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Agreement Reprieves Fernald for 1 Year

September 28, 1986|BARBARA BAIRD | Times Staff Writer

Parents who have conducted a seven-month campaign to save UCLA's Fernald School are celebrating an "agreement in principle" by which the university will reopen the school for the learning-handicapped for one year.

Spokesmen for the university and for parents said Thursday that they expect Fernald to reopen this week.

Parent spokesman Michael Cornwell said the agreement is "quite a victory" for Friends of Fernald, a group organized in February to fight UCLA Chancellor Charles E. Young's decision to close the 65-year-old school for youngsters with learning disabilities.

Parents were notified in a Feb. 19 letter from John D. O'Connor, UCLA dean of life sciences, that the university planned to close the school June 30.

O'Connor said that Fernald was being closed because other schools offer similar programs. The closure would allow Fernald's funds to be diverted to the university for research on childhood disabilities, he said.

But parents, outraged that they had been given only 4 1/2 months notice to look for new schools, said Fernald's teaching and research have provided an irreplaceable opportunity for their children, some so severely handicapped that they cannot attend public school.

Fernald parents first took their case to the University of California Board of Regents, which declined to overrule Young's decision.

Then they filed suit in Santa Monica Superior Court claiming that the closure violated the students' rights to equal educational opportunity.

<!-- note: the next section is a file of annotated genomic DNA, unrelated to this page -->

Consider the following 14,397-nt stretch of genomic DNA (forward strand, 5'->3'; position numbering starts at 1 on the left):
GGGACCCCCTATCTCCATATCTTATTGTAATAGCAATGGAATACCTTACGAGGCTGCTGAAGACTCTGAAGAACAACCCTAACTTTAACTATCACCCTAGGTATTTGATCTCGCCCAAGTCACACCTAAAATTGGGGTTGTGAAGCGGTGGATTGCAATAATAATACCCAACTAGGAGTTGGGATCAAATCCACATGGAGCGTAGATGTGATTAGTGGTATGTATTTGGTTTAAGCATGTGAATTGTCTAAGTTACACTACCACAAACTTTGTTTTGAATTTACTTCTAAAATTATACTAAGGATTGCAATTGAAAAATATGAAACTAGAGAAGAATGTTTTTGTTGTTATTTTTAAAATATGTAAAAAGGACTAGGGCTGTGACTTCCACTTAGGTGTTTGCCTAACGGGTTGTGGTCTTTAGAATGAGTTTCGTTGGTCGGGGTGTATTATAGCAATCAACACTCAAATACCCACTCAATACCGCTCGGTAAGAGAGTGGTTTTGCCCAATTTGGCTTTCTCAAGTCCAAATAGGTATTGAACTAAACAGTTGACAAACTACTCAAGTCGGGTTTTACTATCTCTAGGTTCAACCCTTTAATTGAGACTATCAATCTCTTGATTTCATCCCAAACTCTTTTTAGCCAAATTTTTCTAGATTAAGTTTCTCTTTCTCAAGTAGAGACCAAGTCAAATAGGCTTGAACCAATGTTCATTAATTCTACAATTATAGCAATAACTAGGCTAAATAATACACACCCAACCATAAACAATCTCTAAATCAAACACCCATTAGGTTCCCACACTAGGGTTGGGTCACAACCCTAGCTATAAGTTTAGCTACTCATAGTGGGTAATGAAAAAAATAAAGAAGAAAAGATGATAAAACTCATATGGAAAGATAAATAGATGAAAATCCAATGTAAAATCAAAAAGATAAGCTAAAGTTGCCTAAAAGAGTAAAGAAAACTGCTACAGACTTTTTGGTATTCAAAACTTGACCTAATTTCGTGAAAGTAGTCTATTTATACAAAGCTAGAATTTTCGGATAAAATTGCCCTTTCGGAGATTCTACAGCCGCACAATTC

On Aug. 28 Judge Richard G. Harris ruled that the school should reopen until the lawsuit was resolved, but a week later the university appealed the decision, leaving the school's fate in limbo while legal questions were debated by opposing attorneys.

Attorneys for both sides reached an "agreement in principle" by which UCLA will continue to offer programs this year for students who attended Fernald last spring, said university spokesman Harlan Lebo.

The agreement provides that the school will close in June, 1987, he said.

The one-year reprieve will give parents time to find another location for Fernald off the UCLA campus, said James R. Lahana, an attorney representing Fernald parents.

Under the agreement, if UCLA keeps Fernald open this year, parents will withdraw the lawsuit and claims for damages, Lebo said.

UCLA Prof. Frank Hewett, a former Fernald teacher who has been appointed the school's interim director, said parents of Fernald's 65 to 70 students have been contacted about the expected reopening. About 25 expressed an interest in resuming having their children resum attendance, he said.

A new teaching staff has been assembled, because all of the former teachers (including 12 full-time employees) have found other work since their jobs were eliminated by UCLA, Hewett said.

Last June actor Paul Newman and his wife, actress Joanne Woodward, offered to pay Fernald's operating expenses for one year, which they estimated at $100,000, if Young would keep the school open, but Young declined the offer.

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